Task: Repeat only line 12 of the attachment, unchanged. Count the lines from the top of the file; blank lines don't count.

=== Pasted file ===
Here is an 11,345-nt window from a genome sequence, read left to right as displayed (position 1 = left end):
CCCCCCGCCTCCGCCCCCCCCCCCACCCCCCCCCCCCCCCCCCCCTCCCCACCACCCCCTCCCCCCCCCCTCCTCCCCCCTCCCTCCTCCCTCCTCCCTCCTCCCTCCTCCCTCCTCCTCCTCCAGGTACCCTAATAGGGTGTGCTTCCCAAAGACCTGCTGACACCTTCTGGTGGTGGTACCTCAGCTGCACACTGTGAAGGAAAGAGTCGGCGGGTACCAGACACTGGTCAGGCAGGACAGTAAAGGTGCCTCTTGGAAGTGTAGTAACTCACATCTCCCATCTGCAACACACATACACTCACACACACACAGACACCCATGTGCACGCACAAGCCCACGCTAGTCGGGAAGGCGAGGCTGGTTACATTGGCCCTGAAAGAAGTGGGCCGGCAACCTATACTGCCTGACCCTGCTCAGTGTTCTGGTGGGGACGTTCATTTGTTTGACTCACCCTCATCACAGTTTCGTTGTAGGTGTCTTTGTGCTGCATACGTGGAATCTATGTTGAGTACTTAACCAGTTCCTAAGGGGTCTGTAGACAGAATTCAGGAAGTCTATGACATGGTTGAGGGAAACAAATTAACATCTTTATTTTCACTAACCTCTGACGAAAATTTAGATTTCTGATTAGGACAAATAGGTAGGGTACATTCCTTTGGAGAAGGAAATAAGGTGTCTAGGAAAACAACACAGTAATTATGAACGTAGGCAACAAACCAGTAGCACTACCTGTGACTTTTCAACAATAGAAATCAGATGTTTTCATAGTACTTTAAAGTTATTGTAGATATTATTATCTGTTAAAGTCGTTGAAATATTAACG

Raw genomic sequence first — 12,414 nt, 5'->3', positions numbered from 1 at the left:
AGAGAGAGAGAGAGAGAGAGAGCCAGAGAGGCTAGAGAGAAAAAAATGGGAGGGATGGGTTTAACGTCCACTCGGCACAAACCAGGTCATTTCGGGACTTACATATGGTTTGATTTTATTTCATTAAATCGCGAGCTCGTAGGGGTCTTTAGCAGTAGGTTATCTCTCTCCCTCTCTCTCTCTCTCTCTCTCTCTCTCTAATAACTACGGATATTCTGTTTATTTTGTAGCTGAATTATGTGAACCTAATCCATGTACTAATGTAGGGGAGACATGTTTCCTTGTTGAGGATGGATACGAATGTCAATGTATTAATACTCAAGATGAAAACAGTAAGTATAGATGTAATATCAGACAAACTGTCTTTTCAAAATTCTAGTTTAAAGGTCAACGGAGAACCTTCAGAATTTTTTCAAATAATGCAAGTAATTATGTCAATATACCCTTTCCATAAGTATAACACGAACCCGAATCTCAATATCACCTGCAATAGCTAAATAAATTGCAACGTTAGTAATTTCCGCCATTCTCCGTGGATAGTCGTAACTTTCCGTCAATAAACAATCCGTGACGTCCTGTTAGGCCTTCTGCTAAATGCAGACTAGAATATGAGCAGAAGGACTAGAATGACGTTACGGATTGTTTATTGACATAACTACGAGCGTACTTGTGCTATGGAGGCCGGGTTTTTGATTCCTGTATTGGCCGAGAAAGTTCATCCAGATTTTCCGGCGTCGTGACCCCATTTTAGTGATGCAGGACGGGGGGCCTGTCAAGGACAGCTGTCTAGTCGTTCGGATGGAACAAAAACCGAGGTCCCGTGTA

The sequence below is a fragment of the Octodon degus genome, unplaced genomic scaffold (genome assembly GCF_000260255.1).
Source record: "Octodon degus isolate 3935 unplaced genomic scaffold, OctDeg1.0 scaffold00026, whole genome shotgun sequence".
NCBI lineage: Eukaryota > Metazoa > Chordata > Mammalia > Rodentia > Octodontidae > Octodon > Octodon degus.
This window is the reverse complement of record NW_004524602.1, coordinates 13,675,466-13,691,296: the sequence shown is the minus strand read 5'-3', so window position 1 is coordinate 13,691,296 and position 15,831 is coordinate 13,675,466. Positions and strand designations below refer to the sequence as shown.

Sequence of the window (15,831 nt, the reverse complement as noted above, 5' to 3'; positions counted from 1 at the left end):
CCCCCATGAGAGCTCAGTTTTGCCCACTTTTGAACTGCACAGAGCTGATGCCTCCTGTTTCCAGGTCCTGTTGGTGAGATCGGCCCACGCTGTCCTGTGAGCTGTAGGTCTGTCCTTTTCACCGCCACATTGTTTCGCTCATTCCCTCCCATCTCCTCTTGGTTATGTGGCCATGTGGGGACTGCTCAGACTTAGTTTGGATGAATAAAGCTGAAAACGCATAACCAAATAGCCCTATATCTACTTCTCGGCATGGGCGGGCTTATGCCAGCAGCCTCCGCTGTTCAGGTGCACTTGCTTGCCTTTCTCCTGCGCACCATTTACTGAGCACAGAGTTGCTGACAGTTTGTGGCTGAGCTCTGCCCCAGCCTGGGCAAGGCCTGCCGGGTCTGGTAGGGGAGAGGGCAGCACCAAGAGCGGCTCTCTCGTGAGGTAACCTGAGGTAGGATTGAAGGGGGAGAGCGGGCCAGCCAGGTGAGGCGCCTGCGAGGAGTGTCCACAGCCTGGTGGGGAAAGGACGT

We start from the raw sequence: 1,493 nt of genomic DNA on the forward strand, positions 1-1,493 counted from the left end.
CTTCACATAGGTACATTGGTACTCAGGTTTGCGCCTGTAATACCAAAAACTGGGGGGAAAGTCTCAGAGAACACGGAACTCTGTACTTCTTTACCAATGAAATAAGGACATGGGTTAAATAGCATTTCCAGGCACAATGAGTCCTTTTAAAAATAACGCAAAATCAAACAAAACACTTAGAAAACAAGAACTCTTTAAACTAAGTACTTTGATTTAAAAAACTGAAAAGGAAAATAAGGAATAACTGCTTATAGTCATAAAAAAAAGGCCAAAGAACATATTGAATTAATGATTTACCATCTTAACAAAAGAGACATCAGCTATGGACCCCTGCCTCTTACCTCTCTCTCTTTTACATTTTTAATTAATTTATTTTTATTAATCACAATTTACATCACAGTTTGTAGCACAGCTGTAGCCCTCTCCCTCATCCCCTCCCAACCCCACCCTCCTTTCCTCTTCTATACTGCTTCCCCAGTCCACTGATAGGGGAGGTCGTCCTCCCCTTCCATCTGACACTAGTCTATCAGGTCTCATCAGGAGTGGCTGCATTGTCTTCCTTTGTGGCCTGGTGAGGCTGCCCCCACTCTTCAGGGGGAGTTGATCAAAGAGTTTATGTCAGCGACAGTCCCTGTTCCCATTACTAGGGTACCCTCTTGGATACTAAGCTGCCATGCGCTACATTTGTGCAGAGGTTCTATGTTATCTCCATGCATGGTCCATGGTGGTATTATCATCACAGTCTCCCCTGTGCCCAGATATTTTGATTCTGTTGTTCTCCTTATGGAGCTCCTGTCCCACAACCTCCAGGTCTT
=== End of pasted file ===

CTTCACATAGGTACATTGGTACTCAGGTTTGCGCCTGTAATACCAAAAACTGGGGGGAAAGTCTCAGAGAACACGGAACTCTGTACTTCTTTACCAATGAAATAAGGACATGGGTTAAATAGCATTTCCAGGCACAATGAGTCCTTTTAAAAATAACGCAAAATCAAACAAAACACTTAGAAAACAAGAACTCTTTAAACTAAGTACTTTGATTTAAAAAACTGAAAAGGAAAATAAGGAATAACTGCTTATAGTCATAAAAAAAAGGCCAAAGAACATATTGAATTAATGATTTACCATCTTAACAAAAGAGACATCAGCTATGGACCCCTGCCTCTTACCTCTCTCTCTTTTACATTTTTAATTAATTTATTTTTATTAATCACAATTTACATCACAGTTTGTAGCACAGCTGTAGCCCTCTCCCTCATCCCCTCCCAACCCCACCCTCCTTTCCTCTTCTATACTGCTTCCCCAGTCCACTGATAGGGGAGGTCGTCCTCCCCTTCCATCTGACACTAGTCTATCAGGTCTCATCAGGAGTGGCTGCATTGTCTTCCTTTGTGGCCTGGTGAGGCTGCCCCCACTCTTCAGGGGGAGTTGATCAAAGAGTTTATGTCAGCGACAGTCCCTGTTCCCATTACTAGGGTACCCTCTTGGATACTAAGCTGCCATGCGCTACATTTGTGCAGAGGTTCTATGTTATCTCCATGCATGGTCCATGGTGGTATTATCATCACAGTCTCCCCTGTGCCCAGATATTTTGATTCTGTTGTTCTCCTTATGGAGCTCCTGTCCCACAACCTCCAGGTCTT